Cars after 1950 - Modern Times
Citroën 2 CV
Body style: 2 CV saloon
For many years, the 2 CV remained the symbol of “minimalist”, affordable, everyday cars for all. It came to birth during World War II in the hotbed of ideas that was the Citroën firm and was designed to meet specifications that would go on to define post-war motoring: “A car that can carry two booted-up farmers and 50 kg of potatoes at a top speed of 60 kph, with consumption of 3 litres per 100 km. Comfort is a priority, because the eggs on the rear seat need to stay intact, despite any ruts in the road.” The first time the prototype was presented to journalists, one detractor asked whether Citroën would be selling a tin-opener to go with it!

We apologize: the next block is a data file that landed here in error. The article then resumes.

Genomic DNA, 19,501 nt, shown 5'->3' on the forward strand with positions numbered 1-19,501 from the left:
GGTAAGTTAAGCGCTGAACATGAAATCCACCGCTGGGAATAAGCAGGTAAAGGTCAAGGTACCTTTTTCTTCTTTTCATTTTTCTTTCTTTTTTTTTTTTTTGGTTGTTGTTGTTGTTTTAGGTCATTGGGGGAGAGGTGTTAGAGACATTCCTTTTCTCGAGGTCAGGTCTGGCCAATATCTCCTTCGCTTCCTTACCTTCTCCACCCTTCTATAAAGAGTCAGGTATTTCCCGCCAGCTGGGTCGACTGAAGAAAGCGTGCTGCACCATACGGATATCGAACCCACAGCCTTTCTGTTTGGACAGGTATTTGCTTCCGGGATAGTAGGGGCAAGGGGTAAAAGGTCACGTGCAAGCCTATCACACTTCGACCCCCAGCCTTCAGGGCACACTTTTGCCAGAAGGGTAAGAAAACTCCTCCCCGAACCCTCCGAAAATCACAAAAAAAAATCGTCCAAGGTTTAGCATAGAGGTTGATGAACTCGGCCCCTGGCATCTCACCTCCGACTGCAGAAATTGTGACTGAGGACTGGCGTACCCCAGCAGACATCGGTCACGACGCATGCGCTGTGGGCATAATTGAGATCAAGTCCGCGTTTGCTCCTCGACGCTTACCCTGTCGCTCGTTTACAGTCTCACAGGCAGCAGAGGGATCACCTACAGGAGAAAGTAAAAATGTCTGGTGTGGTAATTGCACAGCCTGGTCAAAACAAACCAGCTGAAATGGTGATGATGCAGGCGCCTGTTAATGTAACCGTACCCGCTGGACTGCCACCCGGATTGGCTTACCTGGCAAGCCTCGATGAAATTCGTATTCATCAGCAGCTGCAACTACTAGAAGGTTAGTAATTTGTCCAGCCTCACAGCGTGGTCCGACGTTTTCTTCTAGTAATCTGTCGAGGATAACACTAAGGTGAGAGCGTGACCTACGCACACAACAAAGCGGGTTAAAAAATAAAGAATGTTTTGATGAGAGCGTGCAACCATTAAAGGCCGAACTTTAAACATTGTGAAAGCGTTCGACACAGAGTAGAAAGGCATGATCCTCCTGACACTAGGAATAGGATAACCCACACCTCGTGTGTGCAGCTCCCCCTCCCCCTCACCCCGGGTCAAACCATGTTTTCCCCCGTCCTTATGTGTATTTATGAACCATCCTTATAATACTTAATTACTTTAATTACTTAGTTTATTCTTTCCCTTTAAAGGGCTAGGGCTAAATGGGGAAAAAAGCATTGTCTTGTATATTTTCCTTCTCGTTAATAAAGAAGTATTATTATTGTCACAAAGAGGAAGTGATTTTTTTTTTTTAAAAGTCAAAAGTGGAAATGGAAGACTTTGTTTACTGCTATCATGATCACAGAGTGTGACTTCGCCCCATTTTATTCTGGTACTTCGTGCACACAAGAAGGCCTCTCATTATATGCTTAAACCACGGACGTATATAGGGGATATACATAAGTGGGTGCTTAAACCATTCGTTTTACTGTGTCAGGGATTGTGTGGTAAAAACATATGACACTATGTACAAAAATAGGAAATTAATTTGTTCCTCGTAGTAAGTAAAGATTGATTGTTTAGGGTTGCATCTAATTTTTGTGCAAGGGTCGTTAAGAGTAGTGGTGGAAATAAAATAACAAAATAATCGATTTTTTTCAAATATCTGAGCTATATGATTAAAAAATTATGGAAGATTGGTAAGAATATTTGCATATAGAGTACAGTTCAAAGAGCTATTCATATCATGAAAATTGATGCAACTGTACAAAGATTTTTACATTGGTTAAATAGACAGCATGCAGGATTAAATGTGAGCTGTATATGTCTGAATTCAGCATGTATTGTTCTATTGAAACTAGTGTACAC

It was eventually presented at the 1948 Paris Motor Show, and went on sale a year later at a price of 228,000 old French Francs. Success was immediate, and in 1950, waiting times were up to 6 years!
As so often, Citroën had managed to design a car like no other. The famous “two CV”, sometimes derided as a sofa under an umbrella, is absolutely unmistakeable. The flat two-cylinder air-cooled engine was lightweight and easy to use in cold weather. As a front-wheel drive, the 2 CV was easy to handle, with an extremely soft suspension.
Its rustic appearance made it a classless vehicle; almost anyone could identify with this non-conformist vehicle. It appeared in rallies, long-distance races, in literature and films. Despite not having the best green credentials, it gained a following among environmentalists. More than 5 million units were built over 40 years of production.
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